On this Day in the Irish News: March 20 1999
From Orla Bannon in Edinburgh
IRELAND’S faltering Five Nations campaign so far has left them in an unenviable position ahead of their final match this afternoon.
If Warren Gatland’s ambition to finish third in the Five Nations table is to be realised, his team must beat Scotland at Murrayfield today – something that has not happened since 1985.
While further south England and France battle it out for the Championship, Ireland and Scotland will try to rise above the mediocrity of the other to glean some credibility from this year’s campaign.
Judging by the numbers streaming through every airport, harbour and train station in an attempt to reach the capital today, this match has assumed huge importance for both sides, especially the visitors.
Following three successive wooden spoons, third place for Ireland this season would be seen as a progression of sorts. But in World Cup year, it could have been so much better had the players believed in themselves a little more in the opening match against France and collected an unexpected two points.
A couple of streaky results has left them under pressure to deliver today. Gatland has never encountered Scotland before. He became coach when Brian Ashton resigned after the first game of last season, which was the agonizing 17-16 defeat to the Scots.
By now he has been well informed that games between the two Celtic cousins are normally close, highly physical contests and expects that today’s will be no different.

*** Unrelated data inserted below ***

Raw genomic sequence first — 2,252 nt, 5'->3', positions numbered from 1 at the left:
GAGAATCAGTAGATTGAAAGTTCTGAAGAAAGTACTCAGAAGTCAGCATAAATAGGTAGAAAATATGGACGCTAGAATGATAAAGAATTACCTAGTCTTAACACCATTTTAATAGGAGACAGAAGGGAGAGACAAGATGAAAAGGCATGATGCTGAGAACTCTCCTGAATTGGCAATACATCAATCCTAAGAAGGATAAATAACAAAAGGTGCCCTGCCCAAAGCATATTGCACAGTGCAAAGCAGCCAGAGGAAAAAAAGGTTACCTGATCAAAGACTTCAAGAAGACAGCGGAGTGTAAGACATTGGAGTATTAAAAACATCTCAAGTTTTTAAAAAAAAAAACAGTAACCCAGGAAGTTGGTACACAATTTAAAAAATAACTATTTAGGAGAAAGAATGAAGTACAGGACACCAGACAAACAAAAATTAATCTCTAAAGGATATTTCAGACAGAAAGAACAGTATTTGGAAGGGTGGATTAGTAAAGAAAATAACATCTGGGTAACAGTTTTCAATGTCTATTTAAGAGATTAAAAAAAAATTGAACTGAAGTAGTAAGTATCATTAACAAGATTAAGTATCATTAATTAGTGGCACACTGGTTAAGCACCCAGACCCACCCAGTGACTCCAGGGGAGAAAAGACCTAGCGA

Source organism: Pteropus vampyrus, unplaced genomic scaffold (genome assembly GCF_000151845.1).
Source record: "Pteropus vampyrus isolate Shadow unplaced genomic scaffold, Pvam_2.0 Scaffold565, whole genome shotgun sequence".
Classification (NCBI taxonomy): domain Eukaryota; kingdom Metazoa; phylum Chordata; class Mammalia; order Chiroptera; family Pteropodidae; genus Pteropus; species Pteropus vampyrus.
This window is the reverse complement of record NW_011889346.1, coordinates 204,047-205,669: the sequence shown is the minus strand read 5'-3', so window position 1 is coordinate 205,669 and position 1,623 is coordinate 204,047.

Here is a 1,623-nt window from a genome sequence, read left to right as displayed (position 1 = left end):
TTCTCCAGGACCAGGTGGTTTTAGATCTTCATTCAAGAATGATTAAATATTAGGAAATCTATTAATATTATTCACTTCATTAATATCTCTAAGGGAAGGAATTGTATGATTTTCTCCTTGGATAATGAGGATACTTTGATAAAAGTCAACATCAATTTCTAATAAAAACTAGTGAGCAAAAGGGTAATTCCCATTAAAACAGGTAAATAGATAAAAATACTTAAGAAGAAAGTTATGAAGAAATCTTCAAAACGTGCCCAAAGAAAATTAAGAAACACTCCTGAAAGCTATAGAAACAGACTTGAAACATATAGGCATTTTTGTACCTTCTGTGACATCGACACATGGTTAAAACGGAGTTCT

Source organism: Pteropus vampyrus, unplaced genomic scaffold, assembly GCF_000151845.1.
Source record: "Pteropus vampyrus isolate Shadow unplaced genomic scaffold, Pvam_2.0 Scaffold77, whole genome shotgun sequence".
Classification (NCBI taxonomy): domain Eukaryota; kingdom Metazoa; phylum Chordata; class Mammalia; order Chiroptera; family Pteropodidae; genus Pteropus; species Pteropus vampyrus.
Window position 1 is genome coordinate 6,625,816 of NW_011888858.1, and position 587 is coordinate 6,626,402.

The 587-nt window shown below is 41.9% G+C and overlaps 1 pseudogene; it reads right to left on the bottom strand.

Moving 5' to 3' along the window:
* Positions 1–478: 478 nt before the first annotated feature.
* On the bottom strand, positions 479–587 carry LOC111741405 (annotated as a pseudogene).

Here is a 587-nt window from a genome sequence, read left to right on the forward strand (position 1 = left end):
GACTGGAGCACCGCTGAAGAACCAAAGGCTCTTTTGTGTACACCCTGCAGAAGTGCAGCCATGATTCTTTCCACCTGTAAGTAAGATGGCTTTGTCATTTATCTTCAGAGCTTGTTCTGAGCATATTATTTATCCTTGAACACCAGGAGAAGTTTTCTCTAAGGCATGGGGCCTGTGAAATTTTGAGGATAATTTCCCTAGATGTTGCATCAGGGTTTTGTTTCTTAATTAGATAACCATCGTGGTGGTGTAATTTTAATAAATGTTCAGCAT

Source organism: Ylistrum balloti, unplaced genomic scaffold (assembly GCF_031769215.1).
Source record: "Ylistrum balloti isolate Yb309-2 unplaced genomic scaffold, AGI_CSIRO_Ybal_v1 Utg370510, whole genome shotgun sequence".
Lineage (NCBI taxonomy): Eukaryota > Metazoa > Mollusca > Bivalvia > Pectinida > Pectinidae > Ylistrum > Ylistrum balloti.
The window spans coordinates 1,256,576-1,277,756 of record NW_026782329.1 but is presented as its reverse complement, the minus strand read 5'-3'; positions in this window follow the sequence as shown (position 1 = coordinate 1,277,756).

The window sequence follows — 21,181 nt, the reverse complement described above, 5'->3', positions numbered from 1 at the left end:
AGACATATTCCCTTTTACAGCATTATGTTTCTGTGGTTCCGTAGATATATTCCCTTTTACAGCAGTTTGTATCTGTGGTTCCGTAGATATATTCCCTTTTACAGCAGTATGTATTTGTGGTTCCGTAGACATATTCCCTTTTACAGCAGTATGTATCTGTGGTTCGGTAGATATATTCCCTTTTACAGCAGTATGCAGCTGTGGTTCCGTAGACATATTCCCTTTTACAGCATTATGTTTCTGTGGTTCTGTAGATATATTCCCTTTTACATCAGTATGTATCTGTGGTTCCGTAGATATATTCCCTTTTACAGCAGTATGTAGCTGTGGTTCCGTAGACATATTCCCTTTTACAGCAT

“We are expecting Scotland to really come at us and take us on up front, that is where the game will be won and lost,” he said.
“I was disappointed with the effort of our forwards against England and I am expecting a big improvement.
“On paper the two sides are very closely matched but the side which goes out and plays to the maximum for 80 minutes is the one who is going to win.”
MARTIN O’Neill believes a Leicester victory in tomorrow’s Worthington Cup final against Tottenham would prove his side are no one-hit wonders.
The Foxes won the competition in 1997, defeating Middlesbrough in a replay at Hillsborough, as the Midlanders showed themselves to be a force. But now Leicester manager O’Neill feels two successes in three seasons at the weekend would show the Filbert Street club are set for a long stay at the forefront of the English game.
“I think the second trip to Wembley is good news in itself but to win it is the be all and end all,” said O’Neill, who could have quit the Foxes for Leeds when current Spurs boss George Graham headed south in October.
“To win it would be fantastic for the football club and would prevent it from being talked about as a fluke two years ago.”